Every white bronze marker was made to order. With over 500 monuments to choose from the possibilities were infinite. To begin, a base and monument shape would be chosen.  Then selected panels would be placed onto the monument with special screws. These panels included images of flowers, fraternal symbols, religious designs, and other Victorian motifs.

Catalog Drawing
Custom Epitaph
Panels with the person’s name could be created, or relationship panels saying ‘Mother,’ ‘Father,’ ‘Baby,’ were available.  Epitaphs or religious verses could also be put on a panel.

Ad for White Bronze Soldiers
Confederate Solider at Bardstown, KY
But white bronze markers were not just for individual or family graves.  Towns in over thirty states across the U.S. purchased white bronze Union or Confederate soldiers to place in their veteran’s cemeteries or local parks to honor their war dead.

Monument Creeping
Stress Fractures
Although white bronze monuments weathered well, they have one flaw known as ‘creep.’  This occurs when the weight of the top of the monument bears down onto the base and it begins to bow or bulge – very slowly, over the years.  The only way to rectify this is to place a stainless steel armature inside the base to help support the upper weight.

Catalog Drawing with Price
Sales Agent's Card
Unlike traditional gravestones and markers, there were not any stores where you could go to see or purchase a white bronze monument.  These zinc markers were sold only through company catalogs and in person by sales agents. If you wanted to see a white bronze marker, you would have to go to the cemetery. The sales agent would provide catalogs for the buyer to select the type of monument wanted, what designs were wanted on the panels, and names to be used. Prices ranged from $2 to $5,000.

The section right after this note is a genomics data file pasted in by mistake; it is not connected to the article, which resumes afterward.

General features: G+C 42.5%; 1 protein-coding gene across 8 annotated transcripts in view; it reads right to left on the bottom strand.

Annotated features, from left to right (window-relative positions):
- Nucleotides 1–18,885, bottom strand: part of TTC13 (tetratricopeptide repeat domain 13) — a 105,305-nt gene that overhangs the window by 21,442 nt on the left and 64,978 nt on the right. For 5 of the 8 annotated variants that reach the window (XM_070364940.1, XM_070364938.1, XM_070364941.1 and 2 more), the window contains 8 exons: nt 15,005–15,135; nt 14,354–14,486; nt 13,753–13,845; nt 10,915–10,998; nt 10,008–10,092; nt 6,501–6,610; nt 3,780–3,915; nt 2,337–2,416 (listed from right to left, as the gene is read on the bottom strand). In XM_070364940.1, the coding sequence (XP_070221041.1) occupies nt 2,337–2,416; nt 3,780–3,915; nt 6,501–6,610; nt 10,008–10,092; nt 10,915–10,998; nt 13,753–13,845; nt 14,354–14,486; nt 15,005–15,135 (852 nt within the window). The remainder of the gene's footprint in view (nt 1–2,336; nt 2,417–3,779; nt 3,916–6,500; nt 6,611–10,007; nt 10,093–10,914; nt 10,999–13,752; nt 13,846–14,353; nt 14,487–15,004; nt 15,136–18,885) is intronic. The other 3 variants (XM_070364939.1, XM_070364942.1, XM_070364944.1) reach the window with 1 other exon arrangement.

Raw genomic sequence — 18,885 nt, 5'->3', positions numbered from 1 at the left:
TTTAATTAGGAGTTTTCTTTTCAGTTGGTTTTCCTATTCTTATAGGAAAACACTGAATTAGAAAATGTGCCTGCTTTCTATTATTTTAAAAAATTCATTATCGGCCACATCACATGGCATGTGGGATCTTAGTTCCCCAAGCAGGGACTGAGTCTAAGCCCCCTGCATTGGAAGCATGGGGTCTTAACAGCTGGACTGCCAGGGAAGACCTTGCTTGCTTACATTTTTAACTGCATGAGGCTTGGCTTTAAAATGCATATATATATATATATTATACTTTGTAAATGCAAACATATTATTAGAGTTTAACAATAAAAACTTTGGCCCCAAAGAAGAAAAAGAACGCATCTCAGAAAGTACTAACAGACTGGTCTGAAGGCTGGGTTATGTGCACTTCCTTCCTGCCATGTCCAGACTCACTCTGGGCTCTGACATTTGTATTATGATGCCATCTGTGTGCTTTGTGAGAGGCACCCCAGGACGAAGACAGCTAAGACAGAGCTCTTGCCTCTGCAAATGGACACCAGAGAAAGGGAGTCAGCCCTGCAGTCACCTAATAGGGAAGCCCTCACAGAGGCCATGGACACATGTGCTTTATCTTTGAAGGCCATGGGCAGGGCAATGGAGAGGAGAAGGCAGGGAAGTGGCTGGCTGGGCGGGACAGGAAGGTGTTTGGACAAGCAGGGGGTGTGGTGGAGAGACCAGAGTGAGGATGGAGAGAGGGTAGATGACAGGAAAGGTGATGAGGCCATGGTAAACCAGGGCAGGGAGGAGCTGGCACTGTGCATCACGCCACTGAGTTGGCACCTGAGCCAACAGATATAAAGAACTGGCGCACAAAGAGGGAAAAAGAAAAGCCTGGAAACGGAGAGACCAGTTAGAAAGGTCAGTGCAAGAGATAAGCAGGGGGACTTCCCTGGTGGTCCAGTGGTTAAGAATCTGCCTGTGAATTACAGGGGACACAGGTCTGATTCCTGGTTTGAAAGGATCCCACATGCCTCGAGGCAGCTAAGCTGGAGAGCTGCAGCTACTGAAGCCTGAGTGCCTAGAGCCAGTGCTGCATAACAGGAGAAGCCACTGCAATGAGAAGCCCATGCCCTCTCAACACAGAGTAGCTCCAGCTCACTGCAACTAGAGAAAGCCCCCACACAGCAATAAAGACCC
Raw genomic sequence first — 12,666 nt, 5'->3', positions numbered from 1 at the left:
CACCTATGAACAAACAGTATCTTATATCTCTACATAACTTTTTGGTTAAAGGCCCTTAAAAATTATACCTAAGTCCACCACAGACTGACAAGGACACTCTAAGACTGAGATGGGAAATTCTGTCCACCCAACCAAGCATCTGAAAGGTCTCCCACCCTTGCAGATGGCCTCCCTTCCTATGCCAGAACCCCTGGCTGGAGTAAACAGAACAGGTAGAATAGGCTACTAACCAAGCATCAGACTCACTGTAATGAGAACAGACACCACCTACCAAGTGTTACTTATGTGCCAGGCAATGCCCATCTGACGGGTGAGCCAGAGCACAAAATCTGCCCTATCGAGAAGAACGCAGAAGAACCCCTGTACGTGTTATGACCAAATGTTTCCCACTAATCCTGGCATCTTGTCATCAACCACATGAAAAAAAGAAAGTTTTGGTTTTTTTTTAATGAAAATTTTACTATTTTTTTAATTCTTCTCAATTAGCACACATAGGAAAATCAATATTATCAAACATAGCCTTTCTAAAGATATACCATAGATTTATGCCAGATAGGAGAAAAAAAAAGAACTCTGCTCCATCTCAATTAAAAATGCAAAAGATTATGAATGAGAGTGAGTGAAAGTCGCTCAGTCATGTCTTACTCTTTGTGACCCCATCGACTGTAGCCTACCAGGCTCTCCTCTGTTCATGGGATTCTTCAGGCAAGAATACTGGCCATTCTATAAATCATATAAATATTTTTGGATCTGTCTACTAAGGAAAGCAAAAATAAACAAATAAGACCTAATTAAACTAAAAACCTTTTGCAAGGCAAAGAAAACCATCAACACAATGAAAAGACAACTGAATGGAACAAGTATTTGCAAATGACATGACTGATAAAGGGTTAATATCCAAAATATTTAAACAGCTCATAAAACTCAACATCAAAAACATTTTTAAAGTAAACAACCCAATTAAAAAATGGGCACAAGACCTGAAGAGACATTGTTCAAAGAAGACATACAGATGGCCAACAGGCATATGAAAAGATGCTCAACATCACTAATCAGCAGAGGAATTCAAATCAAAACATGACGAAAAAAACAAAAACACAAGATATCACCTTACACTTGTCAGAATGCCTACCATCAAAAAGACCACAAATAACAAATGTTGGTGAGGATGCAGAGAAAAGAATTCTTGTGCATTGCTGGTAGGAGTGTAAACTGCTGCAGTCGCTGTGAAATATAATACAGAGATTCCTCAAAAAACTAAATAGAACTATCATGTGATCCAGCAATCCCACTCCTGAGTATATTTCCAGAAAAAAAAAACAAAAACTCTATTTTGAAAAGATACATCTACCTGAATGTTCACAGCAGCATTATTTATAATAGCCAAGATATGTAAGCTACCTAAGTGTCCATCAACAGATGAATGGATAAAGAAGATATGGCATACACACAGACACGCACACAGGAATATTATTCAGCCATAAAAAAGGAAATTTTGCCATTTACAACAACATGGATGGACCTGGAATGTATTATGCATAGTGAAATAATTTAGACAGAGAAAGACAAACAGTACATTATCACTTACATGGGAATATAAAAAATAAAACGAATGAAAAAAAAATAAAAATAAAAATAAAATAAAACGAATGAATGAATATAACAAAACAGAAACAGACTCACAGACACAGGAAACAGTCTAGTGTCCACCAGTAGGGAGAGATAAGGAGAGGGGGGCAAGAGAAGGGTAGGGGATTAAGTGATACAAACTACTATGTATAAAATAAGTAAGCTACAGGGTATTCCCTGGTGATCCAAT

Monuments without Panels
Custom Name Panel
White bronze monuments were made for only forty years, from 1874 to 1914. With the advent of World War One came their demise.  Zinc was needed for the war effort and the Monumental Bronze Company was taken over by the government to manufacture gun mounts and munitions.  Although the company did continue to exist until 1939, they never produced another monument.  Instead, they tried to maintain the industry by crafting panels for existing monuments.

Monument with Multiple Panels
Six Paneled Monument
The Monumental Bronze Company always claimed that the white bronze monuments were superior to granite and marble gravestones.  And after 100 years, this claim has proven true.   The outstanding quality and durability of the white bronze monument has indeed survived, and become even more popular, right into another century.


Friday, August 29, 2014

A Look Back at the Vicitms of Jack the Ripper

(A short sabbatical is in order - So, for the next few weeks, we'll take a look back at some older posts: This one is from 2012 about the Victims of Jack the Ripper.)

This Sunday marks the 126th anniversary of the first of the ‘official’ murders attributed to an unidentified serial killer, given the monikers, "Leather Apron, "The Whitechapel Killer," and “Jack the Ripper.”  Almost a century and a quarter later, the five murders remain unsolved.  Many suspects have been identified, but no one has been undeniably determined to have been “Jack the Ripper.”

The “Official” Five
Nichols Body Discovered
Mary Ann Nichols